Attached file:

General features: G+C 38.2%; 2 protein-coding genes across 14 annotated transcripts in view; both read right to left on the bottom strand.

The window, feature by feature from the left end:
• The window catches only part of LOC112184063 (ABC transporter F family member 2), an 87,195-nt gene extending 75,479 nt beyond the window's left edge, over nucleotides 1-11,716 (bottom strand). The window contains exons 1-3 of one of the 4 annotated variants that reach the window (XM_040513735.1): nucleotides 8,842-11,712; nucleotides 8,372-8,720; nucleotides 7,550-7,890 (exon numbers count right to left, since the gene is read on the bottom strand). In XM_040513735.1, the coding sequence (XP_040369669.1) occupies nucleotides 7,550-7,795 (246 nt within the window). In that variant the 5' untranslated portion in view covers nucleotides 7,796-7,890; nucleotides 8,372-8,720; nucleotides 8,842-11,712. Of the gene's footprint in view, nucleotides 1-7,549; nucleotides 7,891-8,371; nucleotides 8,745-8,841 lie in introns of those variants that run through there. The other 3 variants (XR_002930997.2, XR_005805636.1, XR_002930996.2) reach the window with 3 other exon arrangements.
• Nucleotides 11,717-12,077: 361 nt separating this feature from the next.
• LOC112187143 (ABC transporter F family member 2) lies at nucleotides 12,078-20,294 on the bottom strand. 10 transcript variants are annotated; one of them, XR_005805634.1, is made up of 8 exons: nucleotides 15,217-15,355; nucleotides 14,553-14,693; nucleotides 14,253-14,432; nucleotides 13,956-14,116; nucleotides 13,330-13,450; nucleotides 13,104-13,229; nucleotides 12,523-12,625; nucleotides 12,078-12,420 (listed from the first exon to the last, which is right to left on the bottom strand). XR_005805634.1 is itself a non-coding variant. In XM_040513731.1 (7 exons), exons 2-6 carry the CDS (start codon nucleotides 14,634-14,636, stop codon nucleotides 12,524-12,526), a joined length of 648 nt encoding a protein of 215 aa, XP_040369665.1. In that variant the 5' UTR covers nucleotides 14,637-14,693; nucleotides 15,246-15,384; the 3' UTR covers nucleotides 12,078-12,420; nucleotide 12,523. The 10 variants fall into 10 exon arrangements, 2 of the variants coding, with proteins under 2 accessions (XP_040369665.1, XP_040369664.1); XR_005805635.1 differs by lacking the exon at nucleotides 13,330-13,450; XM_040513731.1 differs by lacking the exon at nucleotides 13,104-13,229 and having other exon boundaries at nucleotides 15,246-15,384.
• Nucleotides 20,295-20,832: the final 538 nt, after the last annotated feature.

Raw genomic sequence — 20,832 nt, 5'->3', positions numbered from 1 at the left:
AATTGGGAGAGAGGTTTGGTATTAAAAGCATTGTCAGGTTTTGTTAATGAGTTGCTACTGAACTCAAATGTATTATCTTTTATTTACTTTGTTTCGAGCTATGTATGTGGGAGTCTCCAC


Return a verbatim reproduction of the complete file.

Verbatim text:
General features: G+C 38.2%; 2 protein-coding genes across 14 annotated transcripts in view; both read right to left on the bottom strand.

The window, feature by feature from the left end:
• The window catches only part of LOC112184063 (ABC transporter F family member 2), an 87,195-nt gene extending 75,479 nt beyond the window's left edge, over nucleotides 1-11,716 (bottom strand). The window contains exons 1-3 of one of the 4 annotated variants that reach the window (XM_040513735.1): nucleotides 8,842-11,712; nucleotides 8,372-8,720; nucleotides 7,550-7,890 (exon numbers count right to left, since the gene is read on the bottom strand). In XM_040513735.1, the coding sequence (XP_040369669.1) occupies nucleotides 7,550-7,795 (246 nt within the window). In that variant the 5' untranslated portion in view covers nucleotides 7,796-7,890; nucleotides 8,372-8,720; nucleotides 8,842-11,712. Of the gene's footprint in view, nucleotides 1-7,549; nucleotides 7,891-8,371; nucleotides 8,745-8,841 lie in introns of those variants that run through there. The other 3 variants (XR_002930997.2, XR_005805636.1, XR_002930996.2) reach the window with 3 other exon arrangements.
• Nucleotides 11,717-12,077: 361 nt separating this feature from the next.
• LOC112187143 (ABC transporter F family member 2) lies at nucleotides 12,078-20,294 on the bottom strand. 10 transcript variants are annotated; one of them, XR_005805634.1, is made up of 8 exons: nucleotides 15,217-15,355; nucleotides 14,553-14,693; nucleotides 14,253-14,432; nucleotides 13,956-14,116; nucleotides 13,330-13,450; nucleotides 13,104-13,229; nucleotides 12,523-12,625; nucleotides 12,078-12,420 (listed from the first exon to the last, which is right to left on the bottom strand). XR_005805634.1 is itself a non-coding variant. In XM_040513731.1 (7 exons), exons 2-6 carry the CDS (start codon nucleotides 14,634-14,636, stop codon nucleotides 12,524-12,526), a joined length of 648 nt encoding a protein of 215 aa, XP_040369665.1. In that variant the 5' UTR covers nucleotides 14,637-14,693; nucleotides 15,246-15,384; the 3' UTR covers nucleotides 12,078-12,420; nucleotide 12,523. The 10 variants fall into 10 exon arrangements, 2 of the variants coding, with proteins under 2 accessions (XP_040369665.1, XP_040369664.1); XR_005805635.1 differs by lacking the exon at nucleotides 13,330-13,450; XM_040513731.1 differs by lacking the exon at nucleotides 13,104-13,229 and having other exon boundaries at nucleotides 15,246-15,384.
• Nucleotides 20,295-20,832: the final 538 nt, after the last annotated feature.

Raw genomic sequence — 20,832 nt, 5'->3', positions numbered from 1 at the left:
AATTGGGAGAGAGGTTTGGTATTAAAAGCATTGTCAGGTTTTGTTAATGAGTTGCTACTGAACTCAAATGTATTATCTTTTATTTACTTTGTTTCGAGCTATGTATGTGGGAGTCTCCAC